Book excerpt: General E/M documentation principles

CDI Blog - Volume 11, Issue 115

The CDI Specialist’s Guide to
Evaluation and Management

By Karen Newhouser, RN, BSN, CCDS, CCS, CCM, CDIP

A common theme that plays a critical role in portraying the patient encounter accurately in both the inpatient and outpatient environments is complete and precise documentation. General principles of medical record documentation apply to all types of medical and surgical services in all settings.

Although physicians’ evaluation and management (E/M) services vary in several ways, such as the nature and amount of physician work required, these general principles help ensure that medical record documentation for all E/M services is appropriate.

For example, the medical record must be complete and legible. Although legibility represents less of a problem with computerized systems and electronic health records, many physician practices and, indeed, healthcare systems continue to operate with hybrid (part paper, part electronic) systems—and physicians’ handwriting skill remains infamous.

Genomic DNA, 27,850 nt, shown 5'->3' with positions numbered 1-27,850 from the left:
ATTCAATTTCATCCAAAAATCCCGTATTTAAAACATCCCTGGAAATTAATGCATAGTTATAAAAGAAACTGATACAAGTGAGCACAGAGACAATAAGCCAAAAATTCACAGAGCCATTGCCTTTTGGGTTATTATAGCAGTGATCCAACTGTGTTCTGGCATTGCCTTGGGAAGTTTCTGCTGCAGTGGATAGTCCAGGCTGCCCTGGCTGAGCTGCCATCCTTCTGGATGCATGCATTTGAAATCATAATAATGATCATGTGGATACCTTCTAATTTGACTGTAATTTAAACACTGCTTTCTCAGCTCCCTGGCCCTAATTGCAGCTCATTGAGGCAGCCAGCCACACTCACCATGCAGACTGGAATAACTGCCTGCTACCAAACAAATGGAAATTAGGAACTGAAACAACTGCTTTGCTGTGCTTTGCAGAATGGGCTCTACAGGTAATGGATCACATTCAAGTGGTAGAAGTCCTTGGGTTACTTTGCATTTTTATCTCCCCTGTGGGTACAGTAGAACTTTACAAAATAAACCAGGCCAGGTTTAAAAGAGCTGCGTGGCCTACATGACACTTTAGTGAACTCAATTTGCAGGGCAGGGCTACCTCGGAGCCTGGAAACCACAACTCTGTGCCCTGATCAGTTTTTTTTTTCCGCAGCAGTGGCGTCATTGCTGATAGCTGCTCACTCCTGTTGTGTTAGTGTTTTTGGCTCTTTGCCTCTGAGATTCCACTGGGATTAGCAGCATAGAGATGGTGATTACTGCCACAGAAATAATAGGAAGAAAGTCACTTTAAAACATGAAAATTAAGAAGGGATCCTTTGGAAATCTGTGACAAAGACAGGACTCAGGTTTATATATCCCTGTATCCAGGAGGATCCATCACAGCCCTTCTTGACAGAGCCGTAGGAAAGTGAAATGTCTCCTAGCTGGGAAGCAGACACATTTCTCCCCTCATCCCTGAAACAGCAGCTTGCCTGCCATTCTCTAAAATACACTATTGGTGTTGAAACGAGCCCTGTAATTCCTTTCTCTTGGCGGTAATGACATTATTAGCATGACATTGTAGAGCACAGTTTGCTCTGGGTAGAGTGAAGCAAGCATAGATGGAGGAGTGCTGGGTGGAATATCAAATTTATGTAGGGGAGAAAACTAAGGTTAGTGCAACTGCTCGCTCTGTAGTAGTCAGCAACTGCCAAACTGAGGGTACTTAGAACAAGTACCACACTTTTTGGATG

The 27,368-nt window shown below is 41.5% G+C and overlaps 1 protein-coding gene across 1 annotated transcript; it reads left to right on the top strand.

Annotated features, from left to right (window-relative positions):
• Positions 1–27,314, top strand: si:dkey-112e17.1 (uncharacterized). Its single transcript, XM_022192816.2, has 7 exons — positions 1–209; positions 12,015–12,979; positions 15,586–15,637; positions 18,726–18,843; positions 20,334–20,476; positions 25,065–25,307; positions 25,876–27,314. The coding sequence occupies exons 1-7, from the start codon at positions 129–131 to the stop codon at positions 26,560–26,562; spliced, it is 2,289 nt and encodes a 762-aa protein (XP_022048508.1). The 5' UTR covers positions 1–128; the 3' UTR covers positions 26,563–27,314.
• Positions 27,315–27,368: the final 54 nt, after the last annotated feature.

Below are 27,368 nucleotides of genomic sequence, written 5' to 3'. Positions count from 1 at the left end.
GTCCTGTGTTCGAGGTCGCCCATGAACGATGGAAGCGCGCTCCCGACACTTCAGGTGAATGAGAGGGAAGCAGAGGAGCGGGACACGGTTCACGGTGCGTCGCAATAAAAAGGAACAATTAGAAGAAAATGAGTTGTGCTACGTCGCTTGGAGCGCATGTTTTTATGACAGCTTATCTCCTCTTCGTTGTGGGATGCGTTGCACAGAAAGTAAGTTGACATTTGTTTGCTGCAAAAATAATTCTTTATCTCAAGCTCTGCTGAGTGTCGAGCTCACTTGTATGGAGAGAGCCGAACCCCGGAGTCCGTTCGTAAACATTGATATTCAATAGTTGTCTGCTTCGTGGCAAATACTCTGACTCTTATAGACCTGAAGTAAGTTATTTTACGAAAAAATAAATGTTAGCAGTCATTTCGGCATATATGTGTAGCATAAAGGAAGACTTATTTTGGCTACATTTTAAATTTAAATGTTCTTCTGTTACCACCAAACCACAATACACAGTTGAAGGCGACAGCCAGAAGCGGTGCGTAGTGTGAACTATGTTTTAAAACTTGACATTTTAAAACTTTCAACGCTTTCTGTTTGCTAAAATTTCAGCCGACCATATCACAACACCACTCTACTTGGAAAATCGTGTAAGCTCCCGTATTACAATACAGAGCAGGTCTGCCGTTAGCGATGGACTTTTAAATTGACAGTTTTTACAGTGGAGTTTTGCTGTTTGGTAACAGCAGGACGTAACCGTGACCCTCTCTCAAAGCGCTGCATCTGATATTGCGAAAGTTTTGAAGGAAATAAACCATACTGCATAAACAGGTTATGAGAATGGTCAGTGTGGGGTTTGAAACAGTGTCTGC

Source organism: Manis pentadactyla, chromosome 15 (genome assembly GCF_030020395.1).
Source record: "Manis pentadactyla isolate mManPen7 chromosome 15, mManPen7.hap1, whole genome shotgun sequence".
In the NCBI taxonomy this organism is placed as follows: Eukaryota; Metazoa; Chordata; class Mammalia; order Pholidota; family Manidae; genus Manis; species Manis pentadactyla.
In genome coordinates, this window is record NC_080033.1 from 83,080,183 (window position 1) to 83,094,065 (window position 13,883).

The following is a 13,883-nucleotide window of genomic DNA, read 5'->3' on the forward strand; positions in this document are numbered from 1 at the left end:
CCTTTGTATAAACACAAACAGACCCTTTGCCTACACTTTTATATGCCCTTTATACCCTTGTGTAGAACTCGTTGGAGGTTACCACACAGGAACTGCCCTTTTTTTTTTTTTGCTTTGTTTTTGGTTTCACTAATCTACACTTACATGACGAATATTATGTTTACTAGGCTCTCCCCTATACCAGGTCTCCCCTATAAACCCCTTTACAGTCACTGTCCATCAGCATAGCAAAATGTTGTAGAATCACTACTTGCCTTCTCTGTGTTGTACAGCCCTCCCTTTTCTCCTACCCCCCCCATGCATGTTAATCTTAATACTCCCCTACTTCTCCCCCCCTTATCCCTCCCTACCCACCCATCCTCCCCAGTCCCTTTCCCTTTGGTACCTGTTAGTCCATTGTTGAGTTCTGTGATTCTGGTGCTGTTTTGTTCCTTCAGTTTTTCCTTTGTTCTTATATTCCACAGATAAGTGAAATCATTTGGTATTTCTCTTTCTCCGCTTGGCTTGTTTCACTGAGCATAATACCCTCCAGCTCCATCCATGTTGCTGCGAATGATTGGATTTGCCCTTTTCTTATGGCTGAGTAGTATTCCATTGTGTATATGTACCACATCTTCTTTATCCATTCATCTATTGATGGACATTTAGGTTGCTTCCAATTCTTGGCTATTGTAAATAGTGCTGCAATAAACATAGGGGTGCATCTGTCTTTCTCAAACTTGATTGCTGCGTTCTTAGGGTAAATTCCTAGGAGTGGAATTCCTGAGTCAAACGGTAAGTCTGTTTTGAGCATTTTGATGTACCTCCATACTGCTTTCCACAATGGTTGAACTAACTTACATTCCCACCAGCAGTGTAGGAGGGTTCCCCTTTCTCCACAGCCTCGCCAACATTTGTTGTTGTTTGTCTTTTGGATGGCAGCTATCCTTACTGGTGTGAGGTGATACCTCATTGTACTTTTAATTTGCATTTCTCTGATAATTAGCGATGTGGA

Additionally, the documentation of each patient encounter should include the following:

  • The reason for the encounter and relevant history, physical examination findings, and prior diagnostic test results
  • Assessment, clinical impression, or diagnosis
  • Medical plan of care
  • Date and legible identity of the observer

If not documented, the rationale for ordering diagnostic and other ancillary services should be easily inferred. Past and present diagnoses should be accessible to the treating and/or consulting physician, and appropriate health risk factors should be identified. Furthermore, the physician needs to document the patient’s progress, response to/and changes in treatment, and revision of diagnosis. The diagnosis and treatment codes reported on the health insurance claim form or billing statement should be supported by documentation in the medical record.

To maintain an accurate medical record, the physician needs to document the services provided during the encounter, or as soon as reasonable after the encounter. Memory fades after an event, and if the provider is documenting at the end of the day, there is a real chance of leaving out documented element(s) that could support a higher level of code assignment.

Editor’s note: This article is an excerpt from the CDI Specialist’s Guide to Evaluation and Management.

Found in Categories: 
ACDIS Guidance, Clinical & Coding